5th September, 2022 EXTRA TOPIC OF THE DAY
Copyright infringement not intended
- Recently, some pilgrims offered prayers inside the Martand Temple in the Kashmir Valley of Jammu and Kashmir.
- It is an Archaeological Survey of India-protected (ASI) monument.
- Recently, Jammu and Kashmir Lieutenant Governor participated in a ‘Navgrah Ashtamangalam Puja’ inside the Martand Temple.
- The ASI objected and highlighted that no permission was granted for the ceremony.
- The Temple was built by the Karkota dynasty king Lalitaditya Muktapida, who ruled Kashmir from 725 AD to 753 AD.
- The temple is dedicated to Martand, the Sun god.
- The temple had mighty grey stone walls, and its courtyard was filled with river water.
- The central courtyard was initially filled with water supplied by a canal from the river Lidar.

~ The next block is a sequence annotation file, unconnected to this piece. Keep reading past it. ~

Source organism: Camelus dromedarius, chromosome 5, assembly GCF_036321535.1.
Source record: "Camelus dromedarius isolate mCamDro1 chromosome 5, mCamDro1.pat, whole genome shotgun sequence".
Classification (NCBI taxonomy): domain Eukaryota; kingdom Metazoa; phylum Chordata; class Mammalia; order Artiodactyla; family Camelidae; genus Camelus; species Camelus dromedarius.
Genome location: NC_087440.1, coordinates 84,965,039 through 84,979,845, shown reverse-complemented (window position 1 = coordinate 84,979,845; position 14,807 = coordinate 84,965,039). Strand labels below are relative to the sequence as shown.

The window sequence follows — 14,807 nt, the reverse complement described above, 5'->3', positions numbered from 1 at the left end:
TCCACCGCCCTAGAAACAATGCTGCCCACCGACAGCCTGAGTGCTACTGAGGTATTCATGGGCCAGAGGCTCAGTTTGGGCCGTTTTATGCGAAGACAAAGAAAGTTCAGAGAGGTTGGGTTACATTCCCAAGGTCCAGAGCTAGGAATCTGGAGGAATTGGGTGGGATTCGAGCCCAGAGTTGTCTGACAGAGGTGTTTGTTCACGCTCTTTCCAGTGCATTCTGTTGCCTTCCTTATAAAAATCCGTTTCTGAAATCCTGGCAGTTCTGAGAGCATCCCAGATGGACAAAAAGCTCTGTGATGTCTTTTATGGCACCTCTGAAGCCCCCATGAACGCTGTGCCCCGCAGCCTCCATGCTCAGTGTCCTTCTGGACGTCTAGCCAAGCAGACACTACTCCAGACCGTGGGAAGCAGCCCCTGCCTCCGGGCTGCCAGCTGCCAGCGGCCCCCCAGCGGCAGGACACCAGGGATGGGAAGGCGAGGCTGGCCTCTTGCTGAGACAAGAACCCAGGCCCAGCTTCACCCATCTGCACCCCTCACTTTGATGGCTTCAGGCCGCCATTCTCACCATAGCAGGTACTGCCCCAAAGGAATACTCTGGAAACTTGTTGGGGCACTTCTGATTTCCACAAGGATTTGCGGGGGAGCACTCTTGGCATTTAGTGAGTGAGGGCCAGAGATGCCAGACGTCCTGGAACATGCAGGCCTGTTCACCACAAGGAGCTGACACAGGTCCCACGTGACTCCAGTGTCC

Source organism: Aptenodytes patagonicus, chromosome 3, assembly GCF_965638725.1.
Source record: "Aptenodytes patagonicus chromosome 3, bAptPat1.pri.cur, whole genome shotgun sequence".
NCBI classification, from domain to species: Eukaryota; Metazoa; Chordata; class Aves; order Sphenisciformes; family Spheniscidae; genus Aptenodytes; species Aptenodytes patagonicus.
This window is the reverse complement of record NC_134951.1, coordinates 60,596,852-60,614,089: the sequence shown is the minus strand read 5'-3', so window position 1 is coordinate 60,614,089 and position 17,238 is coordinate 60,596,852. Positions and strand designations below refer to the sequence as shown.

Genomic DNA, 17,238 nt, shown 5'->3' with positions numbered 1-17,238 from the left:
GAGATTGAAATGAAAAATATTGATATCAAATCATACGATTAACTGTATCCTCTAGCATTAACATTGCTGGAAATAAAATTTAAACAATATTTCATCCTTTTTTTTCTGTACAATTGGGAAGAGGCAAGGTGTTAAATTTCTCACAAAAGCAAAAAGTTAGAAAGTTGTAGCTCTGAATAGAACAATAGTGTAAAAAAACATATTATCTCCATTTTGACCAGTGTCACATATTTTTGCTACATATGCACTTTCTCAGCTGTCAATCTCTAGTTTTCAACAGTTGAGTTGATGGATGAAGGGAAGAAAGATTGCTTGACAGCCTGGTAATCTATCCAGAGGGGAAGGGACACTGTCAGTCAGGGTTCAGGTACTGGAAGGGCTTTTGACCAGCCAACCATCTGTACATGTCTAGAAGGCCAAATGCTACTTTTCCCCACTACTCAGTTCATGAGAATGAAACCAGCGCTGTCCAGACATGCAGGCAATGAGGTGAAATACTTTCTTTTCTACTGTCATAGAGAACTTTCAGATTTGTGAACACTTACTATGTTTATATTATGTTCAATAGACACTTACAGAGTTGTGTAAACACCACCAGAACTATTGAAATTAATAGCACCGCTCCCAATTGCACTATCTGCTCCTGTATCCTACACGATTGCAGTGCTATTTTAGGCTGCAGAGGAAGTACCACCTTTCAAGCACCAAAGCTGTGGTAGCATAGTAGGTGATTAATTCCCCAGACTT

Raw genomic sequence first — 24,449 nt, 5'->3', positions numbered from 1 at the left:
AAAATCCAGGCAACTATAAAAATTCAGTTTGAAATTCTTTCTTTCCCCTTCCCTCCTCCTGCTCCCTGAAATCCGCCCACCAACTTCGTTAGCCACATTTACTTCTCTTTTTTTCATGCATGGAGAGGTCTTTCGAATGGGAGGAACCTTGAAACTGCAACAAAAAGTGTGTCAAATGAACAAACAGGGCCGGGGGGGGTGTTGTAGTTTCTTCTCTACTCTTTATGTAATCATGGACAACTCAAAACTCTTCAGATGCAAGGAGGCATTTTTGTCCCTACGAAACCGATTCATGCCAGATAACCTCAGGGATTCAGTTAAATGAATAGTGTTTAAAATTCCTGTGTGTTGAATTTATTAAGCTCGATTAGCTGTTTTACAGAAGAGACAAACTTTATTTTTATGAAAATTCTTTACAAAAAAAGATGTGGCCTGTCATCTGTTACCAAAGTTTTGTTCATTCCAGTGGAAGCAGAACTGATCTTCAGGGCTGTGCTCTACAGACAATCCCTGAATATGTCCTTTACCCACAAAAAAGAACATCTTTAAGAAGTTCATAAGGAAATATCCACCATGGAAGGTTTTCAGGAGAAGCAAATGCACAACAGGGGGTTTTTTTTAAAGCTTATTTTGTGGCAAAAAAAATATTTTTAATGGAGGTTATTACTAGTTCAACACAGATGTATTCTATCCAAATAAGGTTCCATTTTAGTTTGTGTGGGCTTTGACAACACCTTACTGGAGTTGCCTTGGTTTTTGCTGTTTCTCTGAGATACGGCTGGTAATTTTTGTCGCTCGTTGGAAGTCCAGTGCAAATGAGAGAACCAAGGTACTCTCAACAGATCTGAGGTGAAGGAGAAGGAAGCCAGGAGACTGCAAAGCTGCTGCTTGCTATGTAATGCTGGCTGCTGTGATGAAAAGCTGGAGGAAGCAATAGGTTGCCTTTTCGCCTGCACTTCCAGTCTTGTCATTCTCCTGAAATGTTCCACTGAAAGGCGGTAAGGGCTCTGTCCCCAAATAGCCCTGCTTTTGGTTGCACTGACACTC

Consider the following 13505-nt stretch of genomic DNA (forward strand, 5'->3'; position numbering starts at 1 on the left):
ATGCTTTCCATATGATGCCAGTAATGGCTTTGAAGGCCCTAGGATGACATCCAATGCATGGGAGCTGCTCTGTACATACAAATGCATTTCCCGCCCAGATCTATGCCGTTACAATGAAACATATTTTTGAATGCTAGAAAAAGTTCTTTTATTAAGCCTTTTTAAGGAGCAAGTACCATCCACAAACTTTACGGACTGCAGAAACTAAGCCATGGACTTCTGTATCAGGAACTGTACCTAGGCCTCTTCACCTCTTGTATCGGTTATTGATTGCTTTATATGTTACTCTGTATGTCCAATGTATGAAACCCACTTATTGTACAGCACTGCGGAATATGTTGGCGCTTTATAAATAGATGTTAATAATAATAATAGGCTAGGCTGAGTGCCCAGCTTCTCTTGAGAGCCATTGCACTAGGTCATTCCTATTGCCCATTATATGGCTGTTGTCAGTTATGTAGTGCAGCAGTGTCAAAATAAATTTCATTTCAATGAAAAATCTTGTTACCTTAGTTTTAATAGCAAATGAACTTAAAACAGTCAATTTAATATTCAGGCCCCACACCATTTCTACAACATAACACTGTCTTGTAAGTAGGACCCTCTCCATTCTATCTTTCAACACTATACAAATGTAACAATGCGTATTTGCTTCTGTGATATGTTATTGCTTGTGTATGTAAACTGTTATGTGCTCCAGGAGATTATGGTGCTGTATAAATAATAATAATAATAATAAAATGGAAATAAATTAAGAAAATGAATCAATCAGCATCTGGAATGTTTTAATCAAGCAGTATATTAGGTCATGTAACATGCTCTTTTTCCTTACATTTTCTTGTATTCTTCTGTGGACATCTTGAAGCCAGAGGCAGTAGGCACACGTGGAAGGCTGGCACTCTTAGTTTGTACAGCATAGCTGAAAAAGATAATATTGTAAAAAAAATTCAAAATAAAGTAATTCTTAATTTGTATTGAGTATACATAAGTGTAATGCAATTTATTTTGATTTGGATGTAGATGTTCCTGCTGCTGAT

- The temple walls are built of “huge blocks of evenly dressed grey limestone by making use of lime mortar.”
- The Temple has three distinct chambers: The mandapa, the garbhagriha, and the antralaya—probably the only three-chambered temple in Kashmir.
- The temple is built in a unique Kashmiri style, but the temple is also influenced by Classical Greco-Roman, Buddhist-Gandharan, and North Indian styles.
- Some of the walls bear clear carvings of deities.
- The temple is ringed by a row of pillars—the peristyle common in Kashmiri temple architecture.
- Some historians believe that the Temple is believed to be demolished by Sultan Sikandar Shah Miri, who ruled Kashmir from 1389 to 1413, although several historians hold a different opinion.
- Many historians blame earthquakes, faults in the temple’s masonry, and the simple passage of time in an area prone to weather excesses.